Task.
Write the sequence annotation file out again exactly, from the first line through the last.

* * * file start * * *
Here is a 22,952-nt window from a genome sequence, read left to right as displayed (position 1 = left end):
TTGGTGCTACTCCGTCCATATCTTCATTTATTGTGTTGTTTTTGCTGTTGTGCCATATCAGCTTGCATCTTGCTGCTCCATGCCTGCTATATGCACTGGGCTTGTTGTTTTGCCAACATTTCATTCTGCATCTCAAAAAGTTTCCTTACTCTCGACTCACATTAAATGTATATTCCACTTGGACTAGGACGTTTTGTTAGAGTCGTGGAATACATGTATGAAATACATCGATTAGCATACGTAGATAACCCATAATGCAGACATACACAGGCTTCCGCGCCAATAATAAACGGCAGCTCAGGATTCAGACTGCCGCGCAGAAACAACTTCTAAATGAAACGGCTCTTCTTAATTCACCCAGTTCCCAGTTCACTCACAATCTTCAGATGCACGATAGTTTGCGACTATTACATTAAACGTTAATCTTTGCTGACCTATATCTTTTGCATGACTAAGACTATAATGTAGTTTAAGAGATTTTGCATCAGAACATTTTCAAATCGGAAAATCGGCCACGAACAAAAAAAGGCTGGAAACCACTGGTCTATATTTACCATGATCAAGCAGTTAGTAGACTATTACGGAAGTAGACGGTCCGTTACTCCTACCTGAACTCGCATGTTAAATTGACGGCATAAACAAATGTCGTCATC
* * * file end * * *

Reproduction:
Here is a 22,952-nt window from a genome sequence, read left to right as displayed (position 1 = left end):
TTGGTGCTACTCCGTCCATATCTTCATTTATTGTGTTGTTTTTGCTGTTGTGCCATATCAGCTTGCATCTTGCTGCTCCATGCCTGCTATATGCACTGGGCTTGTTGTTTTGCCAACATTTCATTCTGCATCTCAAAAAGTTTCCTTACTCTCGACTCACATTAAATGTATATTCCACTTGGACTAGGACGTTTTGTTAGAGTCGTGGAATACATGTATGAAATACATCGATTAGCATACGTAGATAACCCATAATGCAGACATACACAGGCTTCCGCGCCAATAATAAACGGCAGCTCAGGATTCAGACTGCCGCGCAGAAACAACTTCTAAATGAAACGGCTCTTCTTAATTCACCCAGTTCCCAGTTCACTCACAATCTTCAGATGCACGATAGTTTGCGACTATTACATTAAACGTTAATCTTTGCTGACCTATATCTTTTGCATGACTAAGACTATAATGTAGTTTAAGAGATTTTGCATCAGAACATTTTCAAATCGGAAAATCGGCCACGAACAAAAAAAGGCTGGAAACCACTGGTCTATATTTACCATGATCAAGCAGTTAGTAGACTATTACGGAAGTAGACGGTCCGTTACTCCTACCTGAACTCGCATGTTAAATTGACGGCATAAACAAATGTCGTCATC